- Over the counter (OTC) drugs
- Prescription drugs
- Herbal remedies
Smoking, alcohol, recreational drug history
- General question - Duration, quantity, when stopped (if stopped)
- Smoking - Ask in terms of pack year. 1 pack year = 20 cigarettes / day / year
- Alcohol - CAGE questionnaire
The CAGE questionnaire, named for its four questions, is a method to screen for Alcoholism.
Two "yes" responses indicate that the respondent should be investigated further.
The questionnaire asks the following questions:
- A carefully taken family history helps to identify potential sources of hereditary diseases. A genogram (if possible) is helpful; the minimum includes first degree relatives (parents, siblings, children), although 2–3 orders for each topics are helpful. skin lesions,
- Similar presenting complaints in family
- Stroke, Epilepsy, anesthesia problems
- Heart disease in family can be elicited by the following questions: disease in patient's grandfather and male sibling, smoking, hypertension, hyperlipidaemia, and claudication before 60 years of age.
- TB, Bronchitis, asthma
- Allergies, food intolerance
- History of oral and genital ulcerations
Be polite and careful while taking a sociocultural history. These questions will help to identify occupational and recreational activities and experiences, living environment, financial status/support as related to patient's health care, needs, travel, lifestyle, etc.
- Marital status
- Spouse job and health
- Living arrangements,? Do family friends visit often? Are there any dependent in the family (useful in geriatrics, neuropsychiatric patients)
- Stair cases in home, walking aids (useful in geriatrics patients)
- Habits: Sleep and exercise patterns (e.g., tea and coffee consumption in the evening may aggravate frequency of urination at night (Differential diagnosis of nocturia should always kept in mind).
- Recent foreign travel and exposure to environmental pathogens through recreational activities or pets.
- Sex life, obstetric/gynecological history and so on as appropriate.
Review of systems
- Review a list of possible symptoms that the patient may have noted in each of the body systems. Systematic questioning about different organ systems. Whatever system a specific condition may seem restricted to, it may be reasonable to review all the other systems in a comprehensive history. A review of system (ROS) should cover these 14 subheadings according to the legal billing policies in the US:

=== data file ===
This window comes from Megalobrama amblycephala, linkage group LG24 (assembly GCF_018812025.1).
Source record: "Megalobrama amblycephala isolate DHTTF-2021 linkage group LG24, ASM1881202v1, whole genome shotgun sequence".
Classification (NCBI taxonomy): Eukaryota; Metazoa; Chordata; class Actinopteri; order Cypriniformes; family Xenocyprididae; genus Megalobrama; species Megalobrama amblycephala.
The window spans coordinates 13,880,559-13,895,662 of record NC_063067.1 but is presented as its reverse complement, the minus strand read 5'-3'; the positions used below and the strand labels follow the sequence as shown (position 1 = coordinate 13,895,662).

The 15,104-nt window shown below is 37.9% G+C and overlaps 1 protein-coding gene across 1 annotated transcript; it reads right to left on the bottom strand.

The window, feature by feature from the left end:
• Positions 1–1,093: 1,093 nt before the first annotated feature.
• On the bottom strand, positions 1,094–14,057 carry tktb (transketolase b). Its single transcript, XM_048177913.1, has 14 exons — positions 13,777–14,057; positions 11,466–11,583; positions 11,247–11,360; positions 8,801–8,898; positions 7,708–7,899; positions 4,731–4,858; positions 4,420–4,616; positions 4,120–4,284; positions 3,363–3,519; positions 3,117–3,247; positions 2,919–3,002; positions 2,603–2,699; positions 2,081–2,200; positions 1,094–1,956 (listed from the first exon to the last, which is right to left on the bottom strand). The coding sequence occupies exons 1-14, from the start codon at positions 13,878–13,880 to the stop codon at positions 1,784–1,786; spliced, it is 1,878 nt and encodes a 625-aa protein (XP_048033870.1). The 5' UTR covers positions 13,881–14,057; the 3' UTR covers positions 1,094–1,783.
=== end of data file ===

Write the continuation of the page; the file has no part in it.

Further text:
- Constitutional symptoms (Significant in TB, cancer, and endocrine disorders). Take history of:
- Night sweats
- Sleeping pattern
- Weight loss
- Chest pain
- Exertional dyspnea (asked for distance walked, number of staircases)
- Paraoxysmal nocturnal dyspnea
- Orthopnea (suggestive of heart failure, quantify by number of pillows the patient need while sleeping)
- Palpitations (awareness of ones heart beat)
- Cough, sputum, hemoptysis (blood with sputum)
- Diurnal variation
- Ears, nose, mouth, and throat
- Goolsby MJ, Grubbs L. Interpreting findings and formulating differential diagnoses. FA Davis. (2006) ISBN 0-8036-1363-6
- Ebell, M.H. (2001). Evidence-Based Diagnosis: A Handbook of Clinical Prediction Rules. New York: Springer. ISBN 0387950257
- Elstein, A.S., Schwartz, A. Evidence base of clinical diagnosis: Clinical problem solving and diagnostic decision making: Selective review of the cognitive literature. BMJ 2002, 324: 729–732. PMID 11909793
- Gross, R. (2001). Decisions and Evidence in Medical Practice: Applying Evidence-Based Medicine to Clinical Decision Making. St. Louis: Mosby. ISBN 0323011691
- Guyatt, G., Rennie, D. (2008). Users’ Guides to the Medical Literature: A Manual for Evidence-Based Clinical Practice. Chicago, IL: AMA Press. ISBN 007159034X
- Ewing, John A. “Detecting Alcoholism: The CAGE Questionnaire” JAMA 252: 1905-1907, 1984
- CAGE Questionnaire (PDF)
- Historian (medical)
- Medical record
- Physical examination
- Psychoanalysis (Freud uses the term anamnesis to describe neurotics' recounting of their symptoms)